Snow and ice continues to cause travel chaos across the UK, a day after thousands of motorists were stranded by wintry conditions.
Here BBC News website readers share their experiences of how the snow has affected them.
DIANNE CRANMER, IVER, BUCKINGHAMSHIRE
I left home with my mother and my 17-month-old son around 1430 on Monday to do some Christmas shopping. I came out of the shops just after 1600 and joined the queue to exit the area but the traffic wasn't going anywhere.
By about 1800, we had moved just 30 car lengths. At the top of a hill there is a mini-roundabout and we saw four accidents. Handy Cross roundabout, a major roundabout in High Wycombe, was gridlocked so even when the accidents were cleared, the traffic was still not moving.
I rang my husband and he drove to collect us. But the 15-mile journey which normally takes 20 minutes by car took my husband between three and four hours.
In the meantime, we saw John Lewis staff walking up and down informing drivers of what was happening ahead. I asked them for advice on what to do. My son was due for a feed and my mother and I needed the loo!
We decided to abandon our car and walk back towards the shops. The short journey was treacherous as the roads were icy and I am eight months pregnant.
The John Lewis store was still open until 2000. Staff members were serving hot drinks even after the shop officially closed, although they were not selling anything to customers. They unpacked brand new linen for my son and they kept children entertained with a TV for them to watch.
They were also good at keeping everyone updated by making regular announcements over a public address system. And every half an hour, they contacted the police for the latest travel information.
Staff even found a room for us at a local hotel. A John Lewis member of staff drove us to the hotel so that we didn't have to tackle the treacherous roads on foot.
When we arrived the hotel lounge was in chaos. People were finding a spot to rest while the hotel reception desk was three people deep.
My husband later arrived at the hotel and we set out to go home around 0200. But on our journey home we got a flat tyre probably because of a piece of steel that wasn't cleared from an earlier accident.
We finally arrived home around 0300. Looking back we were so lucky to be able to go back to John Lewis for shelter. We think we got away quite lightly.
NEIL HAWKE, AYLESBURY, BUCKINGHAMSHIRE
Neil Hawke and James Williams had to spend the night in their office
I spent the night in my office because I couldn't get home. The snow started coming down at 1500 and by 1600 many of my colleagues decided to leave. I had a couple of important calls to deal with and tried to leave at 1630. I got about half a mile before finding that the roads were blocked.
Our office is in Taplow and I had a 28 mile journey to Aylesbury over snowy and hilly roads. I listened to local radio and the traffic reports weren't encouraging so I decided to give up. Lots of my colleagues ended up abandoning their cars. One crashed his car, fortunately he wasn't seriously injured. Two of us decided to spend the night at the office.
Our office is a converted boathouse in Taplow. We have a couple of sofas in our meeting room and some plasma screens which we could watch films on. The husband of one of my colleagues eventually managed to pick her up and when he did he stopped off and got fish and chips for us all.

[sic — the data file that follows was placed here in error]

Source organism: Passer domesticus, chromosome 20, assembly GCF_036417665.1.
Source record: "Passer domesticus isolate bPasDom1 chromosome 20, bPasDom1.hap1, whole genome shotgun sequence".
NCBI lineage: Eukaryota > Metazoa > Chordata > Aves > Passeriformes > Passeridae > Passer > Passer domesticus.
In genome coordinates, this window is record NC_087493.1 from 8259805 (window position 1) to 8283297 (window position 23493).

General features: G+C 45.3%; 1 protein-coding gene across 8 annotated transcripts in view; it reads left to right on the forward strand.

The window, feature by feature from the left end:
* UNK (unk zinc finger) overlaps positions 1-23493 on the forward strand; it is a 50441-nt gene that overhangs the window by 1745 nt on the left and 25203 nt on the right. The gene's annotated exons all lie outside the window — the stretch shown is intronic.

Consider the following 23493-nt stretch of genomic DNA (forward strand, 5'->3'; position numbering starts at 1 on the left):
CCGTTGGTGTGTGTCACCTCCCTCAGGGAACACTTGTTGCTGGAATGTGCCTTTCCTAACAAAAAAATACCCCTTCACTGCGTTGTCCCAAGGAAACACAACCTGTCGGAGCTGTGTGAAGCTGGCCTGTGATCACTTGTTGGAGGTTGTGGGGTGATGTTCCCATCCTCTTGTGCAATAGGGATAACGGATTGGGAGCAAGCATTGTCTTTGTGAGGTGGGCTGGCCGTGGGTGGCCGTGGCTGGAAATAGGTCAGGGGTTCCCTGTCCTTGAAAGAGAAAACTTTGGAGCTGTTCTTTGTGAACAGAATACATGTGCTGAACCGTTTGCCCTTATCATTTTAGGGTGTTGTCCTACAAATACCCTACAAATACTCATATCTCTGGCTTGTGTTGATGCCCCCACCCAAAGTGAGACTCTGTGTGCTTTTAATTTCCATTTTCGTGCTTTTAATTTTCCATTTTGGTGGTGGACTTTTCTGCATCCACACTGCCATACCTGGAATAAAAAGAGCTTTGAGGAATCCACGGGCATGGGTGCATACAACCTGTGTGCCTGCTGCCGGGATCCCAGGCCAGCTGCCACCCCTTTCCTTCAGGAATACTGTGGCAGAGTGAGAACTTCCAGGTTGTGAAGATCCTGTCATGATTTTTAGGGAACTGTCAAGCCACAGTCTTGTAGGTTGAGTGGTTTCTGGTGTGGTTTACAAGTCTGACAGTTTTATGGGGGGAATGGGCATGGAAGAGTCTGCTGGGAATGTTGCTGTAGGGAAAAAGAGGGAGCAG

I did a bit of work and went to sleep at about 0200. I was up at 0800 this morning and haven't had any breakfast yet. I have just ordered a pizza but we will have to collect it as the company is refusing to deliver. Hopefully the roads will be better tonight.
KAREN MCAULEY, THREE MILE CROSS, NR READING, BERKSHIRE
It took me about five hours to travel five miles home. The roads were incredibly icy and the traffic just wasn't moving. I think part of the problem was that lots of people in Reading left work at 1500 and the roads became blocked much earlier.
Cars couldn't get up the hills and were skidding across roundabouts, all of this held up traffic. There was nothing to do but sit in the traffic and listen to local radio updates. Some people left their cars to build snowmen by the side of the road.
There was good sense of community spirit and a group of young people were helping out by directing traffic and helping push stuck cars out of the snow.
ANNA JONES, TADLEY, HAMPSHIRE
Local residents gritted the road and pushed stuck cars
I live on the A340 which goes from Basingstoke to the A4. The residents of Main Road and Tadley Hill were out yesterday afternoon and evening helping the motorists in a fantastic display of community spirit.
The residents really came together. People were pushing stuck cars and gritting the roads with gravel found nearby. I went out to join them in the evening. People were controlling traffic around abandoned cars and even making cups of tea and handing out biscuits. One neighbour had been helping the drivers for more than six hours.
We saw drivers who had been travelling for over six hours to cover the seven miles from Basingstoke to Tadley. They were also several pedestrians who had walked all of the way, and people with babies and small children making their way home late at night after hours of delays.
What an outstanding community effort! And where were the council staff? Not one gritter came by in all this time, despite calling them to inform them the traffic was getting worse in the early afternoon.